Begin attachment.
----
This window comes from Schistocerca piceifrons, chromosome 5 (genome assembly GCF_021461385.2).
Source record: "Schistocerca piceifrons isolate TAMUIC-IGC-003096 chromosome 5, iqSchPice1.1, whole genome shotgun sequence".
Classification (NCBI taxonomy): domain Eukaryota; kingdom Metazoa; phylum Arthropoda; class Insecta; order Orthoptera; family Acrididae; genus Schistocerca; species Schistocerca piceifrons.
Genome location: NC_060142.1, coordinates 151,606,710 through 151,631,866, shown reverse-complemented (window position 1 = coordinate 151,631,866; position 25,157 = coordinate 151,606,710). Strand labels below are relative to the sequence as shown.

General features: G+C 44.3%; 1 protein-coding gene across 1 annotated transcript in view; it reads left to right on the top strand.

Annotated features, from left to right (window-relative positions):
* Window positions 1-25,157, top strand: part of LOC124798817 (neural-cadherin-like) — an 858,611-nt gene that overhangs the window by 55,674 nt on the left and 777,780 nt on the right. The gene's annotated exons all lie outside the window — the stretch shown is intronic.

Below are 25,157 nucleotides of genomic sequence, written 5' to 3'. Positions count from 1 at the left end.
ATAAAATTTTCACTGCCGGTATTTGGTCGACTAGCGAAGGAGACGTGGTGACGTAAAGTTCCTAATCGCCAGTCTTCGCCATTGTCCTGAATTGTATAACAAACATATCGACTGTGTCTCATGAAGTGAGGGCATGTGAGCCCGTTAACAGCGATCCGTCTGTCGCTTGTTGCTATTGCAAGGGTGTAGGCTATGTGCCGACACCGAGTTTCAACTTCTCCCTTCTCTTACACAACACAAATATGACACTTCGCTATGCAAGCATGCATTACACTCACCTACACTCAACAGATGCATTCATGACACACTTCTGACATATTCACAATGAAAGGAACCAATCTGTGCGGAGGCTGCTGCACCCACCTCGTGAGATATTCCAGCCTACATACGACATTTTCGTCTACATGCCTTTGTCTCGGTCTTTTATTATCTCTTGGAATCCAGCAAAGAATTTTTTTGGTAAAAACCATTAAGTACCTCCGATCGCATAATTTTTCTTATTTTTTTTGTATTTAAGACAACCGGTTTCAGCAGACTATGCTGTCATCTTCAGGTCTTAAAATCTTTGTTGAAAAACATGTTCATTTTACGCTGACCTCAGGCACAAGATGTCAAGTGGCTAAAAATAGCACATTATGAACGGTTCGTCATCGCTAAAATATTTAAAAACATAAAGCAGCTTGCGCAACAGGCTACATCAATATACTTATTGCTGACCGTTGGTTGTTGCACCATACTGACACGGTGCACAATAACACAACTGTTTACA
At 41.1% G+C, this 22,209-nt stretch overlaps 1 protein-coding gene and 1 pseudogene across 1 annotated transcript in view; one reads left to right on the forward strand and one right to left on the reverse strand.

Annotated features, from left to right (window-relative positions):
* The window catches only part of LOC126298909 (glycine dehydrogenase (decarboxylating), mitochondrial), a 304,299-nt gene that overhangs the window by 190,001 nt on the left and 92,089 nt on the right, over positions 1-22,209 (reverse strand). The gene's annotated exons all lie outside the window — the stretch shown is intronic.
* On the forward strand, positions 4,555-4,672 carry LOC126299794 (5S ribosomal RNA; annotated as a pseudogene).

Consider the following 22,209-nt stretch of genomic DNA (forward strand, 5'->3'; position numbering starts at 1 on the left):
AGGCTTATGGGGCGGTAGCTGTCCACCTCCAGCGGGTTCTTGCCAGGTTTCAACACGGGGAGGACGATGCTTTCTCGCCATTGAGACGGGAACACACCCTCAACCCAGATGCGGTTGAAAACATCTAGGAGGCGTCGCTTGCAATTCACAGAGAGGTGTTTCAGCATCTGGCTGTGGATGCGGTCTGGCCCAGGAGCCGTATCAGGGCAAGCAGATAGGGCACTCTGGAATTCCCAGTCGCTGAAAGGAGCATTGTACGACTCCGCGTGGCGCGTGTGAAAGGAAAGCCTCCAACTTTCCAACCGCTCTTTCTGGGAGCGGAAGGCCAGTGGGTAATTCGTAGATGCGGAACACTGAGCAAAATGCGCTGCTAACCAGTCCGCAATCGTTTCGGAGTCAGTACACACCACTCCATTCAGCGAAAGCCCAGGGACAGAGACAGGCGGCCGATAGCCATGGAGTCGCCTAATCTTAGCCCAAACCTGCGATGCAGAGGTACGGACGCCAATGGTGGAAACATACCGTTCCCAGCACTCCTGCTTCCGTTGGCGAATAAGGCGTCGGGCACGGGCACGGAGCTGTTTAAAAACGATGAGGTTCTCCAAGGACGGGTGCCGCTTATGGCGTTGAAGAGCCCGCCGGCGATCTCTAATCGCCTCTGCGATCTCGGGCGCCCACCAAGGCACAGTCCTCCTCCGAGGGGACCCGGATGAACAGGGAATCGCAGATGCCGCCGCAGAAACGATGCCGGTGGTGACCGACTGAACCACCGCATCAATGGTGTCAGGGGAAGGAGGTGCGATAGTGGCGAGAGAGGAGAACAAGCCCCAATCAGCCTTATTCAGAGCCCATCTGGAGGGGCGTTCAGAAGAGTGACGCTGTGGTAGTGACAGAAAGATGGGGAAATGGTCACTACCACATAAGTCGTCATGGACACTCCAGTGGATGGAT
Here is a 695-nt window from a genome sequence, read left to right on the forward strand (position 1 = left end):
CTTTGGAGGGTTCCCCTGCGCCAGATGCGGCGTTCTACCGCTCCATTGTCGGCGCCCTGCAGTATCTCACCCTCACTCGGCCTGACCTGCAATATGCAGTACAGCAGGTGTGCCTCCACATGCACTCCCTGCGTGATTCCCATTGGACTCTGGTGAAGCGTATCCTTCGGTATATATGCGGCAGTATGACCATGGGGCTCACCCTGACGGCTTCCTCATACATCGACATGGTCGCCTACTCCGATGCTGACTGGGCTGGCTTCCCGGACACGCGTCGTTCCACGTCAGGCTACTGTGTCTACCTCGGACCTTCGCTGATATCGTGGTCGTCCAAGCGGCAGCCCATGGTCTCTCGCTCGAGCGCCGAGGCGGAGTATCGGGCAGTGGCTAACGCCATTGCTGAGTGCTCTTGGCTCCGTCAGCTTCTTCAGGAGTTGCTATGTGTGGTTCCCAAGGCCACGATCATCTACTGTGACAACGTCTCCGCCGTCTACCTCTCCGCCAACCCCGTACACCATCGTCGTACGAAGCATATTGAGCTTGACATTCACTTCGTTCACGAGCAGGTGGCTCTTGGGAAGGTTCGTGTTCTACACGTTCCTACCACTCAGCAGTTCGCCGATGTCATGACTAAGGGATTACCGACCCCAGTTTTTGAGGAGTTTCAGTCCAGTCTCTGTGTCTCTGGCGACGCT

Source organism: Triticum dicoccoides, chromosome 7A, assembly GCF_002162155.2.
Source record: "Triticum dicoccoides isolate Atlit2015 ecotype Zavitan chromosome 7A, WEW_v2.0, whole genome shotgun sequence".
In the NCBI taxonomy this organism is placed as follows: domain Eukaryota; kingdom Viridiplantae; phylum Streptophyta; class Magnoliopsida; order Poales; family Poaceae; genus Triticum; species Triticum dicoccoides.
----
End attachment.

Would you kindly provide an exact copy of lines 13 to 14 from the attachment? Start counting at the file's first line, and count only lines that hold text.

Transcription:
* On the forward strand, positions 4,555-4,672 carry LOC126299794 (5S ribosomal RNA; annotated as a pseudogene).

Consider the following 22,209-nt stretch of genomic DNA (forward strand, 5'->3'; position numbering starts at 1 on the left):